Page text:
When I got to PBS, no Flintstones merchandise was awaiting me. I kind of forgot about Bedrock City, since I wasn’t thinking about the Flintstones every day anymore.
Now fast forward to last summer, where we loaded up the family and headed from a family visit in Colorado up to South Dakota for a trip to Mount Rushmore. We were on our way to a cabin in Custer State Park. We zipped up Route 16 and just as we were getting closer to the state park, there it wasâ€¦Flintstones Bedrock City. “Wow, there it is,” I yelled, “I had completely forgotten about this place!” And like Camelot, there it was shimmering in the distance, and I was finally going to get to see it, after wondering about it for 20 years. “We need to go back there,” I declared. The rest of my family seemed ambivalent. We had planned out our week to include Mount Rushmore, Crazy Horse, Wind Cave, and a lot of things that would involve buffalo or rocks or caves or nature of some sort. The Flintstones seemed like the part of my life I was on vacation from. But to my family, it mostly didn’t look like it would be that much fun.
But this wasn’t about them, it was about me. And statues of Fred.
Anyway, Bedrock City wasn’t really shimmering. It was more like the way miniature golf courses look when it has been 95 degrees out for a long time. South Dakota can get pretty hot, and it was hot the entire time we were there. We finally got back there after lunch one day and my daughter, who was two at the time, had just settled down in the car for an afternoon nap. Anne volunteered to wait in the car with her. Ethan and I explored the, uh, parking lot. We walked around a little bit, but it was extremely hot, and Ethan, who had never watched the Flintstones to begin with, looked at me with an annoyed squint and said, “Can’t we just go to the gift shop?” No, I explained, we have to take some photos. You don’t understand, I told him, I’ve always wanted to come here. He looked around, looked back at me quizzically, and then looked just looked sad and tired. The walk across the parking lot to take pictures in front of the signs seemed unnaturally long. We took some photos and walked back. He posed by signs and by the souvenir shop, which was designed to look like a Flintstones house.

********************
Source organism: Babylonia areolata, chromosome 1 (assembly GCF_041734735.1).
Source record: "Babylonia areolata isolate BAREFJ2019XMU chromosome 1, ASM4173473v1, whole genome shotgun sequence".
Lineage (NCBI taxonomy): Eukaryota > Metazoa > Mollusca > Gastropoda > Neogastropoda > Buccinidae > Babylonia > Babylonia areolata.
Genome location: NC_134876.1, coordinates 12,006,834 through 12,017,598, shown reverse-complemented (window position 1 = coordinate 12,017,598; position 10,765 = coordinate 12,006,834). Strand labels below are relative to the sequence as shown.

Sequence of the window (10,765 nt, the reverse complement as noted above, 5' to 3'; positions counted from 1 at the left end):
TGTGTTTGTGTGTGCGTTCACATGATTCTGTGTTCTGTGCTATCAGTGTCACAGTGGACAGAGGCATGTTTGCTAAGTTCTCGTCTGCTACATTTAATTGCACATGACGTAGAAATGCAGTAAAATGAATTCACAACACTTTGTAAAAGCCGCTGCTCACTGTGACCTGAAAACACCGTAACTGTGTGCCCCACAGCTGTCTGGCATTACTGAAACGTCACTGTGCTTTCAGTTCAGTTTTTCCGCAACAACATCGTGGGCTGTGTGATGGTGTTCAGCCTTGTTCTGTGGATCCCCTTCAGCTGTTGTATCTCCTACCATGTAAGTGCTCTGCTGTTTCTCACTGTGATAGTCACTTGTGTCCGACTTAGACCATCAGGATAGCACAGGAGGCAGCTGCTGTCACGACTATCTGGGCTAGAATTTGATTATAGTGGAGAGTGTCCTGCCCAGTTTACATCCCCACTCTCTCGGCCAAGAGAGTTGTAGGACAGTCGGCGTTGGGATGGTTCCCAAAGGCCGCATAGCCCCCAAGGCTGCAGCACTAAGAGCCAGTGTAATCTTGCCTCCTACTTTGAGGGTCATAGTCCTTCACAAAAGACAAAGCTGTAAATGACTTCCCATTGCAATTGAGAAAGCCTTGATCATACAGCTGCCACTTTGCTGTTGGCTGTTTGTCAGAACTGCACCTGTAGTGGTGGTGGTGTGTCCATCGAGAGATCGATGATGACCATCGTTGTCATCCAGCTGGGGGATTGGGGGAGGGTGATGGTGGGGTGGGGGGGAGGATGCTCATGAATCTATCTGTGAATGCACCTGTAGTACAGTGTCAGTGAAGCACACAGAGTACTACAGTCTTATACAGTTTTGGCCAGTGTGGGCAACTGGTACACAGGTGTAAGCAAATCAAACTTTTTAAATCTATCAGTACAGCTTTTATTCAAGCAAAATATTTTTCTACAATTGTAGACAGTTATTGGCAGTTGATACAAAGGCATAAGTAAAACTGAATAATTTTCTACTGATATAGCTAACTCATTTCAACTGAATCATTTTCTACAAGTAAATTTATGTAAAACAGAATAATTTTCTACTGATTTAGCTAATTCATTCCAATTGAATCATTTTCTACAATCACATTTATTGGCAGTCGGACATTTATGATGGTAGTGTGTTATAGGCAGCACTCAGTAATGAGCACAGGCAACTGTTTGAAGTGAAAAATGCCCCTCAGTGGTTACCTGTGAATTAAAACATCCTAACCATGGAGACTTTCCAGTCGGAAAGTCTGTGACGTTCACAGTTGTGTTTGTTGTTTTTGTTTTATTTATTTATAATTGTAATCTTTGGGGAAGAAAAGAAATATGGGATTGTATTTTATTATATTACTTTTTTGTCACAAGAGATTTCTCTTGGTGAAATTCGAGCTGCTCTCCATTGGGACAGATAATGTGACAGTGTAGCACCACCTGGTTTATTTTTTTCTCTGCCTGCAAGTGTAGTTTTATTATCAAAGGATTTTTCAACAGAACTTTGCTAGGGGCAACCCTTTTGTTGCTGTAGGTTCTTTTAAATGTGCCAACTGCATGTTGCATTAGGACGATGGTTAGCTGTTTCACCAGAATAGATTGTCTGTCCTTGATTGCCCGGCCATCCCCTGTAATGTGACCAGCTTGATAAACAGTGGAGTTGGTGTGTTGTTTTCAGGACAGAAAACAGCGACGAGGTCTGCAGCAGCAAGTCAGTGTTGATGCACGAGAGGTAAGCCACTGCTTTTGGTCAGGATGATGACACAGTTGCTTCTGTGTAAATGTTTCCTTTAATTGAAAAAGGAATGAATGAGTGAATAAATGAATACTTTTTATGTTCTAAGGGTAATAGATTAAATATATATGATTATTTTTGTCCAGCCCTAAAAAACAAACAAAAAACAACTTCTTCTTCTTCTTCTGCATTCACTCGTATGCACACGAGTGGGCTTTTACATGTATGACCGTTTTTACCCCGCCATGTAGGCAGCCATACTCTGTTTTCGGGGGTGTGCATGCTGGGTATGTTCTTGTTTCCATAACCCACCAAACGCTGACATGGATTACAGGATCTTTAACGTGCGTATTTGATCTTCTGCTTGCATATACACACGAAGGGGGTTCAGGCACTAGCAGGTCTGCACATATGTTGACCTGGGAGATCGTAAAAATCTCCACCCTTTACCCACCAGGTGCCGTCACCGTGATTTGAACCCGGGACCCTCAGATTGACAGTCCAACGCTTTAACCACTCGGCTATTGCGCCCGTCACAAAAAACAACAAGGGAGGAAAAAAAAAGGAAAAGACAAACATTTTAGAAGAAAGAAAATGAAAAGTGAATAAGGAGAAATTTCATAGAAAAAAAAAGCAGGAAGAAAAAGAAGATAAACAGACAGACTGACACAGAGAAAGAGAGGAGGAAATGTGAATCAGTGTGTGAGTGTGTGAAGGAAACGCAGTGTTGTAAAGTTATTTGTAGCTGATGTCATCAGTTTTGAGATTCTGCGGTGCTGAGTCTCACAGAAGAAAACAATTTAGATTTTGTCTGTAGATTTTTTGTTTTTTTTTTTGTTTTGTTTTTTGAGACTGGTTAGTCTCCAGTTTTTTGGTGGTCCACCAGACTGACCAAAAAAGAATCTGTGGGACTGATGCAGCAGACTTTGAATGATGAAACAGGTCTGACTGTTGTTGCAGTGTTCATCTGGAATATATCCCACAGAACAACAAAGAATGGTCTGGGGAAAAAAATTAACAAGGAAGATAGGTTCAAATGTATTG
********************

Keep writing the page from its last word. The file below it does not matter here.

We went into the souvenir shop where I was anticipating rows and rows of amusing off-model merchandise that I could bring back to entertain my friends. I guess most of that merchandise existed from the era before HB and WB figured out how to market the Flintstones. They had a fair amount of actual Flintstones merchandise there, and it reminded me of the old HB store in the HB offices. They also had a lot of dinosaur themed merchandise there, as well. Barney dolls were on sale. Apparently Fred sells much better than Barney does. We looked around and couldn’t find anything ironic. Ethan ended up getting some dinosaur toys that had nothing to do with the Flintstones, and we went back to the car. The next step should have been a walk to the theme park but no one was willing to budge. Sara was still asleep. Anne looked bored. Ethan looked hot and tired. “Anyone want to check out the campgrounds?” I asked. No. They did not. The truth was that suddenly I didn’t want to, either. This wasn’t really any more ironic than a miniature golf course or any campgrounds built in the 60s. After all that anticipation and curiosity, I couldn’t seem to summon any enthusiasm to talk my family into trekking in 95 degree heat to see more statues of Dino. It didn’t help that there were probably only about ten cars in the lot at that moment. Everyone else clearly had found a pool to hang out in. We left and headed up route 16, off to our cabin in the woods. In retrospect, I do wish we had gone to the theme park part of it, but I’ll just save that for the next trip there. After all, if I made it to SD once, why not twice?